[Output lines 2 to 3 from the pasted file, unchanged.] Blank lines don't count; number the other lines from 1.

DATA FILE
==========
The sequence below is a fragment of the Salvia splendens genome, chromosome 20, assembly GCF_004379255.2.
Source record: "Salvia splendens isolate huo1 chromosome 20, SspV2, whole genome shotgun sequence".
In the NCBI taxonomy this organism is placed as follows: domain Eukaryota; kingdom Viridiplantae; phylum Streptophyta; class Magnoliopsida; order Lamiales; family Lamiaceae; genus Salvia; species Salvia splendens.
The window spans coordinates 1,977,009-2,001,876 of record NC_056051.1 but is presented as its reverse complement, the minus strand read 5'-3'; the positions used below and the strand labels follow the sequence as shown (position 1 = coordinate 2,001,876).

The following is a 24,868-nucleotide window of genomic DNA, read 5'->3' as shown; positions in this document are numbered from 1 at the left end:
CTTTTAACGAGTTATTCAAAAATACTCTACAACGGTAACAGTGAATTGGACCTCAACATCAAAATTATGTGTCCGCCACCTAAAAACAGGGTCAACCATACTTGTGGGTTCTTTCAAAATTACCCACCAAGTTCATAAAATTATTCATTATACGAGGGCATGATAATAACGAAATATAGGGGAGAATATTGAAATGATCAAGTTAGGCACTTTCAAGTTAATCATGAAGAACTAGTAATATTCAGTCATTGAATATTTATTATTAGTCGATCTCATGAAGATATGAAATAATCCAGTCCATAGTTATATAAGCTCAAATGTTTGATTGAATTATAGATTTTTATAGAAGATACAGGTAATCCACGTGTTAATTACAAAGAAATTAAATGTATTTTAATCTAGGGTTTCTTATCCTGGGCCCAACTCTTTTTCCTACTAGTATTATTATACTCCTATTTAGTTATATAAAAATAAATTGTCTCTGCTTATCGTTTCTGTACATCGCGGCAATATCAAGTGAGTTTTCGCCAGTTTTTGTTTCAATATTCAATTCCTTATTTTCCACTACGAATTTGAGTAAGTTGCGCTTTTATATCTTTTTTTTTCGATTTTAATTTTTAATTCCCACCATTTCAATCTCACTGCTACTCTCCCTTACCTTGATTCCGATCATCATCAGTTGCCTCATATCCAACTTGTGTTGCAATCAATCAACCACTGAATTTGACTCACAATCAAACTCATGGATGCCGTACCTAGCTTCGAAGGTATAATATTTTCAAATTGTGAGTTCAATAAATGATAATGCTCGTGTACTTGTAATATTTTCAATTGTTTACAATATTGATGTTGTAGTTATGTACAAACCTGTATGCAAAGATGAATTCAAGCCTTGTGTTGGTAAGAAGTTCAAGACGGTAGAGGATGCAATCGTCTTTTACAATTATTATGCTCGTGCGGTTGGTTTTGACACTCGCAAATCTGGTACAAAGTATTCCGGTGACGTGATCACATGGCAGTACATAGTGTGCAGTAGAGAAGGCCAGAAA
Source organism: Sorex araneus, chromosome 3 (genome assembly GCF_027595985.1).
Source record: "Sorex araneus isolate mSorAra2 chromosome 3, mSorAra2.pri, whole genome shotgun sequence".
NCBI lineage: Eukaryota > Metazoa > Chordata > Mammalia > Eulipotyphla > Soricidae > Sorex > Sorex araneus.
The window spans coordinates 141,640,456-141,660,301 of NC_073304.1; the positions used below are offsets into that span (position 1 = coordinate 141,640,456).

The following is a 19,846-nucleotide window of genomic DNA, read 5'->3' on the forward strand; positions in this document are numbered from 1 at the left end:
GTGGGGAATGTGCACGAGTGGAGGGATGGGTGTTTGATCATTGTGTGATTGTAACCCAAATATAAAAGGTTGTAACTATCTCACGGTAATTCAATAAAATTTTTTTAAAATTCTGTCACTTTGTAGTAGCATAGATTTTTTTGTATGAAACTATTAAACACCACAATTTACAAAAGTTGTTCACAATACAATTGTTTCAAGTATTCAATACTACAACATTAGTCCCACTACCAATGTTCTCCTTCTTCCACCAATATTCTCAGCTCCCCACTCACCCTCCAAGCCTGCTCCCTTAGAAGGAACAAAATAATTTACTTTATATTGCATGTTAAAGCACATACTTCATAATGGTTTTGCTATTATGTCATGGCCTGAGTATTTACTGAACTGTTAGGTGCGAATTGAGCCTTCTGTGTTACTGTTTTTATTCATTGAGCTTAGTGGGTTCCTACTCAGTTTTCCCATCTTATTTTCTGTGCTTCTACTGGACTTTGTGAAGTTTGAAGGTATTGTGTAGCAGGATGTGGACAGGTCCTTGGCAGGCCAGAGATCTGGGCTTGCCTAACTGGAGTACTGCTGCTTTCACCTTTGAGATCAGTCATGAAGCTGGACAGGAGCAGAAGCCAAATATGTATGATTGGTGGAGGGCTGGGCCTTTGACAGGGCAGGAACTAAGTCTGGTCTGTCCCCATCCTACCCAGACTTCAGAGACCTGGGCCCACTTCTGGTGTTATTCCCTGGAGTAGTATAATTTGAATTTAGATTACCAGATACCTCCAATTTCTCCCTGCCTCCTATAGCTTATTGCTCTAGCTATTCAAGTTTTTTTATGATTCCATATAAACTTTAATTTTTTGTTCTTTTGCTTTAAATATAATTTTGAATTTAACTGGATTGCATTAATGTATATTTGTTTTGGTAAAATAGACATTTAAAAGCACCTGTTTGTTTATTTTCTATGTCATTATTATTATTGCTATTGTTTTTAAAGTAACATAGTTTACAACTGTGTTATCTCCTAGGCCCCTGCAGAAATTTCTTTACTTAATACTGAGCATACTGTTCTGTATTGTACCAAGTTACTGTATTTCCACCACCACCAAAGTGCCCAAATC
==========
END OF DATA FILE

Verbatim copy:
Source record: "Salvia splendens isolate huo1 chromosome 20, SspV2, whole genome shotgun sequence".
In the NCBI taxonomy this organism is placed as follows: domain Eukaryota; kingdom Viridiplantae; phylum Streptophyta; class Magnoliopsida; order Lamiales; family Lamiaceae; genus Salvia; species Salvia splendens.